The Fresh Loaf

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Once-Perfect Recipe Now is Failing Me - Could it be the Machine?

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Whole Wheat Guy's picture
Whole Wheat Guy

Once-Perfect Recipe Now is Failing Me - Could it be the Machine?

Very simply, here's the recipe for whole wheat bread that I've been making for years:


1.25 cups water


1/4 cup honey


1.5 tsp salt


2 tbsp canola oil


3 cups whole wheat flour


1.5 tsp yeast


1 tbsp vital wheat gluten


I've produced dozens of 1.5 lb loaves from this recipe, using my Williams-Sonam bread machine that's now 3 or 4 years old.  The bread is wonderful.


But the last six loaves have all been half-height, making them dense and not so tasty.  I've bought new yeast/honey/gluten/dough with no change.  Could it be the machine isn't generating enough heat?  How could I tell if this were so?  Any other suggestions on how to track down the problem?


Many thanks!


Whole Wheat Guy

leemid's picture
leemid

Is my first question. Sounds like old/bad yeast. You could prove that theory by mixing it in the machine and baking it in the oven.


Lee

Whole Wheat Guy's picture
Whole Wheat Guy

If my yeast was bad, wouldn't I just change the yeast and try again?  :)


In any case, I did this, to no avail, so bad yeast isn't the answer.


WWG

LindyD's picture
LindyD

Well, WWG, if your yeast is fine, your bread machine could very well be the culprit.


Have you tried removing the dough after it has been proofed and baking it in the oven?


If you get great results in the oven, then you've found the problem.


Hope you solve the issue soon.

Whole Wheat Guy's picture
Whole Wheat Guy

The reason I ask is that if the oven isn't generating heat like it used to, would that really have an effect on the height of the loaf?  It seems like the height comes during the risings, not the baking.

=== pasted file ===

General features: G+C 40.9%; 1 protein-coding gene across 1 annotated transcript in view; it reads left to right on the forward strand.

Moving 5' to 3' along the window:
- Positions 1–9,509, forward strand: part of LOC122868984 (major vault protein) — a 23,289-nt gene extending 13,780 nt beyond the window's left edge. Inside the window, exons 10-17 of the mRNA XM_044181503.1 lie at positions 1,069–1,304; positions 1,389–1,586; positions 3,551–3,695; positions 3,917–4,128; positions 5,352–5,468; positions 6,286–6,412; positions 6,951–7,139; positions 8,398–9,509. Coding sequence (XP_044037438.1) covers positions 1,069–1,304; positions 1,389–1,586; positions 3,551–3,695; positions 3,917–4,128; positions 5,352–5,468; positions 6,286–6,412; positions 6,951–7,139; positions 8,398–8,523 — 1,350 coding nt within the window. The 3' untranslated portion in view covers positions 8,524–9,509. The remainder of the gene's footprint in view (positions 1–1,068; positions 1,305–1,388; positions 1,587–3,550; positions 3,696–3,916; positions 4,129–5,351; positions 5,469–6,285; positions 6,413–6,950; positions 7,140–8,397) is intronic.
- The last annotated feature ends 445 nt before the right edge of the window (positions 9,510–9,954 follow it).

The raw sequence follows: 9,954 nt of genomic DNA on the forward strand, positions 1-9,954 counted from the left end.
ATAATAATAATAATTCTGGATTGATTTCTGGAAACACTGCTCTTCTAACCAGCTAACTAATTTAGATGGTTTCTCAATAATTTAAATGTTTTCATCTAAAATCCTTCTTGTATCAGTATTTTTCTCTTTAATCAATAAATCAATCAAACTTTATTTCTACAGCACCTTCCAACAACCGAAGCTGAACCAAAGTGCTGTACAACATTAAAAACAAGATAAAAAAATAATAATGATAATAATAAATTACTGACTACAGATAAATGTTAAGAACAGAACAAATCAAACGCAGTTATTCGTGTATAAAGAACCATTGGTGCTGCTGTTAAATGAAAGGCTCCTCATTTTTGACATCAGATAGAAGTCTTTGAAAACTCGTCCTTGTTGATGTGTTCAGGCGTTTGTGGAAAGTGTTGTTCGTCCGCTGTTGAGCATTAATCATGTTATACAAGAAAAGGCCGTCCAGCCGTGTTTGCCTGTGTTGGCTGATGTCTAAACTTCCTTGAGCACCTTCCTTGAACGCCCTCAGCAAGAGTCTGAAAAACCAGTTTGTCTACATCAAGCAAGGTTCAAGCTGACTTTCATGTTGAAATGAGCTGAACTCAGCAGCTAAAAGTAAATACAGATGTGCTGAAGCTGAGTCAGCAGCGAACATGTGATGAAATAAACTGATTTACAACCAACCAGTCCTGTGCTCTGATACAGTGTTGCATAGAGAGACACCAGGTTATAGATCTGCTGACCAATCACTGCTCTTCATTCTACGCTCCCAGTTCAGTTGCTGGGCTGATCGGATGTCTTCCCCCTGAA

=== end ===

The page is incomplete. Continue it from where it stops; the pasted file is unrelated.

Do bread machines heat up the dough for the risings?  If so, maybe I should make the bread, same exact ingredients, using a "real" oven for both the risings (low heat, I assume) and the baking - and then I'll have given the dough a chance to really attain its maximum height?


Thoughts?


WWG

Windischgirl's picture
Windischgirl

with my Zojirushi.  The Z. did heat up during the risings, but the timing just seemed to be off...not nearly enough time to get a nice rise.  I did use it for mixing and bulk rise, and then reshaped, proofed on the counter, and baked in the oven.  Now you have me wondering...I had always thought it was my recipes causing the dense bread, and all along it could have been the machine!


Windi

LindyD's picture
LindyD

When bread is placed in a hot oven, after it has gone through the final proof, the yeasts undergo their final and quite intense fermentation, producing carbion dioxide and other gases which expand and result in what's known as oven spring.  All this  yeast activity is short lived, however, as the yeasties kick the bucket at about 140F.


There is still a lot going on in the bread, however, as the gases contained in the dough will continue to expand and raise the loaf during the oven bake.


While bread machines do use gentle heat for proofing the dough, I don't think it is a good idea to turn on your stove oven to low and place your dough inside. "Low" is probably too hot and could kill the yeast.  Why not try placing the dough (covered) on the top of your refrigerator or some other warm (75F) spot in your house?


Or, why don't you just let the bread machine cycle through the proofing then take the dough out before the machine moves to the bake cycle, and use your stove's oven to finish it?  After you've preheated the oven, of course.  If the bread turns out well, then you'll know your bread machine needs repair.

Whole Wheat Guy's picture
Whole Wheat Guy

I was just talking with colleagues about this; someone mentioned bread machine yeast versus regular yeast.


Could it be that I need bread machine yeast?  That might be what I was using earlier, and I'm definitely not using it now.


What's the difference?  (I guess I assumed it was just marketing and there was none.)


WWG

davec's picture
davec

From comments on this board and others, I believe bread machine yeast is the same as instant yeast.  Whether there is any real difference or not, I don't know, but I use active dry yeast in my machine, and my recipe is very similar to yours, except that it is for a 2-lb loaf, so there is 1/3 more of everything.  I do use more gluten--1 heaping tsp per cup of flour.  You might try that, in case there is something different in the flour compared to what you were using before the failures started.


Dave